The UK is currently ranked third in the Global AI Index (an important Japanese interest in the recent UK-Japan Trade Agreement was the potential to combine UK expertise in this field with Japanese leadership in robotics). The UK Government views Brexit as an opportunity to cement the UK as a global leader in the use of AI.
However, the UK is unique amongst European countries in not having an AI Strategy. France has invested 1.5 billion Euros to 2022 and Germany 3.1 billion Euros. The EU is in the final stage of agreeing its new AI regulations.
The UK government recognizes that there is a need to corral its domestic expertise and focus it in order to maintain and maximize the UK’s competitive advantage in this sector. The UK published its AI Sector Deal in May 2019.
In April 2018, the House of Lords published its first report on AI in the UK, entitled ‘Ready, Willing & Able’. In December 2020, it published a follow-up report, which called on the Government to create a comprehensive AI Strategy. Other recommendations included:
- The creation of the post of Chief Data Officer to act as champion for AI in the public sector.
- Improvement of access to the internet and enhancement of the UK’s digital skills.
- Identification of those industries most at risk from AI and the creation of national training schemes to support people to work alongside AI and automation.
- Mandating the Centre for Data Ethics and Innovation (CDEI) to create and publish national standards for the ethical development and deployment of AI.
- Mandating the Information Commissioner’s Office (ICO) to develop a training course for regulators to ensure their staff understand the ethical and appropriate use of public data and AI systems, and its opportunities and risks.
- Ensuring that changes to the UK immigration rules promote the study, research and development of AI.
On January 6, 2021, the UK’s AI Council (an independent government advisory body) published its AI Roadmap (“Roadmap”). In addition to calling for a Public Interest Data Bill to ‘protect against automation and collective harms’, the Roadmap acknowledges the need to counteract public suspicion of AI and makes 16 recommendations, based on three main pillars, to guide the UK Government’s AI strategy.
These recommendations are set out below under their respective pillars.
Research, Development & Innovation
- Increase sustainable public sector investment in AI to create the best conditions for research and development. The Council recommends encouraging global talent and cross sector collaboration.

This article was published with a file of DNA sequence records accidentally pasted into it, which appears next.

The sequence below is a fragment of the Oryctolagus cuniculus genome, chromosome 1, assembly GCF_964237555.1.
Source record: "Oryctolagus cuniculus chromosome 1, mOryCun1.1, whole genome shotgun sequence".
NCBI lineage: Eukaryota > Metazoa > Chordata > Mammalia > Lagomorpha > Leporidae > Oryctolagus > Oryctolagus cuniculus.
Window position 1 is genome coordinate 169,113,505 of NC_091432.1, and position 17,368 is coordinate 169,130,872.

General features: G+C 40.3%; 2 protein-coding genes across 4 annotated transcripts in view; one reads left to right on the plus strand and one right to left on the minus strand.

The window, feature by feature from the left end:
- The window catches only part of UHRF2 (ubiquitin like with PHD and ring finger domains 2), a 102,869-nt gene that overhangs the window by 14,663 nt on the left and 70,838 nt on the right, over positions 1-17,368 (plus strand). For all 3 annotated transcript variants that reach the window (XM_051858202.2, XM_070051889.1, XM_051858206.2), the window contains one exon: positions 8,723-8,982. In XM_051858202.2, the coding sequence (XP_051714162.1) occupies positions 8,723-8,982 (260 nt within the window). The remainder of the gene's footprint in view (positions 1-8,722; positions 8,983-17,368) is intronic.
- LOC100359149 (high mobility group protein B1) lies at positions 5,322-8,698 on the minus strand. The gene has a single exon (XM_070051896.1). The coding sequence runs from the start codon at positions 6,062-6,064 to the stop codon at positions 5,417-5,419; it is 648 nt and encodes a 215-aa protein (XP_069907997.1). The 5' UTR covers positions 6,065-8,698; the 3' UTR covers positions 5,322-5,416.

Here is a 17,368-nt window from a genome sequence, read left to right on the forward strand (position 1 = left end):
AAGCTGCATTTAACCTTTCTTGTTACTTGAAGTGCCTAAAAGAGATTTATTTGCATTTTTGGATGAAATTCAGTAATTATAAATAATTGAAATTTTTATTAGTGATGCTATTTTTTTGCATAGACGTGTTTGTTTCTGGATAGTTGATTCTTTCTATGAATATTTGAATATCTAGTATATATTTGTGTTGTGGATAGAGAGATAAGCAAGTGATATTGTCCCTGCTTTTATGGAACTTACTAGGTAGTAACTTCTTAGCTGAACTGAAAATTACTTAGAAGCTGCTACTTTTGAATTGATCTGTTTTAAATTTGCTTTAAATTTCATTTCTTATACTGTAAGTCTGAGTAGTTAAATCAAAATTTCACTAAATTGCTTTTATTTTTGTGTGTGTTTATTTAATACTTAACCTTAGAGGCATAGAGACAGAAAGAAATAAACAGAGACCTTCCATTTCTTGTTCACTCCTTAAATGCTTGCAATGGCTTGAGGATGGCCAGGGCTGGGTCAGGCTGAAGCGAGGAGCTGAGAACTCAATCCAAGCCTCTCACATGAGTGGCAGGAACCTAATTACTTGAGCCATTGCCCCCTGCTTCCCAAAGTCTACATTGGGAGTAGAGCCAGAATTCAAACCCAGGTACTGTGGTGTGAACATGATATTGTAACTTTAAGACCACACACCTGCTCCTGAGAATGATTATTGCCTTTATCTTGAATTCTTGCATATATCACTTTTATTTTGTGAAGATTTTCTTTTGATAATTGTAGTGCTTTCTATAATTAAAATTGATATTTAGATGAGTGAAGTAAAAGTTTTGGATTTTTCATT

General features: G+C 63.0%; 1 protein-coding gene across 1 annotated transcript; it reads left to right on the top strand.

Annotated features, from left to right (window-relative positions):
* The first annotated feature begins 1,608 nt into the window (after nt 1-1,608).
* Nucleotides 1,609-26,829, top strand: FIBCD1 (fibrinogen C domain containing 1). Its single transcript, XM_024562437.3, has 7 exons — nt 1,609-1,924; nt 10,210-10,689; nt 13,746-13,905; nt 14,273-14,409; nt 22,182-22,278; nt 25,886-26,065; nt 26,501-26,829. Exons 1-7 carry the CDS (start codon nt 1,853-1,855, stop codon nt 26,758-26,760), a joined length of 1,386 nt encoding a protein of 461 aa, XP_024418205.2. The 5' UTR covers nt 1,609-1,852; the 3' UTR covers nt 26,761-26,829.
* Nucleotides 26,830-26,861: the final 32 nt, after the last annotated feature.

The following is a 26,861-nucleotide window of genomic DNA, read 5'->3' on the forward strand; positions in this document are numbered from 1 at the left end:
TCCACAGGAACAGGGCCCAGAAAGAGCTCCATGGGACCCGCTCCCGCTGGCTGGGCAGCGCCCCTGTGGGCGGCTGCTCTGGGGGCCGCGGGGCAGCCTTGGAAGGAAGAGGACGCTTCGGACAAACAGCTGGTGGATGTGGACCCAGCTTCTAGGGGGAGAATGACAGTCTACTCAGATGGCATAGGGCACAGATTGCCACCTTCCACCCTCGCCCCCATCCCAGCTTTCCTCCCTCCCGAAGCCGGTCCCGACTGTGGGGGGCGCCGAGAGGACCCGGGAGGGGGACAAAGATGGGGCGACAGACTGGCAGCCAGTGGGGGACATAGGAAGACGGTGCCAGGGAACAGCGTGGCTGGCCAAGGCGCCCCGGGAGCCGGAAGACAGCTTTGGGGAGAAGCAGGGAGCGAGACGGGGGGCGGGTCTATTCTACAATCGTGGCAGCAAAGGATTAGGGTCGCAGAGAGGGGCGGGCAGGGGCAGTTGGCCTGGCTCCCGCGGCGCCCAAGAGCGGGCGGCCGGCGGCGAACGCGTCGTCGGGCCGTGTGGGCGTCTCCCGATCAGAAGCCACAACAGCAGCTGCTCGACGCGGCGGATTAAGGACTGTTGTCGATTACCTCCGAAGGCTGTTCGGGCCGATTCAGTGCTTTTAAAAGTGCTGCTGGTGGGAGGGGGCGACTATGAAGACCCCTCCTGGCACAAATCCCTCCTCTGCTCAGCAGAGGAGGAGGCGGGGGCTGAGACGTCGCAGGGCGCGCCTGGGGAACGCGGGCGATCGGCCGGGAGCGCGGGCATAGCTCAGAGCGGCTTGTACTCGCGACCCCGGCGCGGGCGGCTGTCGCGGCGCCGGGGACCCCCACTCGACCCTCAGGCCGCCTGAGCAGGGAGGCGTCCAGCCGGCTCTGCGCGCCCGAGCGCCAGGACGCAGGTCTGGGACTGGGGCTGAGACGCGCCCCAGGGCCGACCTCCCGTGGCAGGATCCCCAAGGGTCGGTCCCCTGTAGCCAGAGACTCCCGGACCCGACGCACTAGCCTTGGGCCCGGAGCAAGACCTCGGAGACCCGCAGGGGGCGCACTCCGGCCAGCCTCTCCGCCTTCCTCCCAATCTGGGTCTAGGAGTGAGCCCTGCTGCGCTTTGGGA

- Place The Alan Turing Institute at the centre of the UK’s AI activities, with sustainable funding and encouraging cross-UK and regional investment.
- Mainstream AI into all UK ‘moonshot’ programmes to ensure they advance and leverage the UK’s AI expertise.
Skills and Diversity
- Create a sustainable programme of high-level AI skill-building, including research fellowships, PhDs, Master’s degrees and apprenticeships.
- Ensure that diversity and inclusion are priorities in all AI programmes.
- Promote general AI and data literacy for the general public, including through the creation of an Online Academy for understanding AI.
Data, Infrastructure and Public Trust
- Improve the infrastructure needed for AI to access data, including investment in data-drive organisations and creating general principles for safe use of data.
- Develop best-in-class data governance standards.
- Create public scrutiny methodologies to promote public trust in AI.
- Position the UK as a global leader in good governance of AI, and enhance bilateral cooperation with key AI nations. Leverage the UK’s role as a founding member of the Global Partnership for AI (“GPAI”).
National, Cross-sector Adoption
- Increase consumer confidence in AI and broaden AI reach into the UK economy.
- Provide greater support to UK AI startups, including through better access to funding, data, infrastructure and skills.
- Increase public sector capability in the use of AI and integrate it into public investment and works.
- Maximise the use of AI in addressing climate change, including through improved access to data and governance.
- Use AI to enhance national security, enabling the Government to better respond to national defence and security threats.
- Improve the use of AI in healthcare and maximize the UK’s use and sharing of data for SMEs.
The UK Government is currently considering its response to the AI Council’s recommendations and a draft strategy will be published for consultation later this year.
Covington will keep clients up-dated on these and other policy developments in the UK’s AI sector.
The Firm has written a number of articles about the use of AI in healthcare in the UK – see, for example blog on the UK Parliament Research Briefing on AI in the UK healthcare system.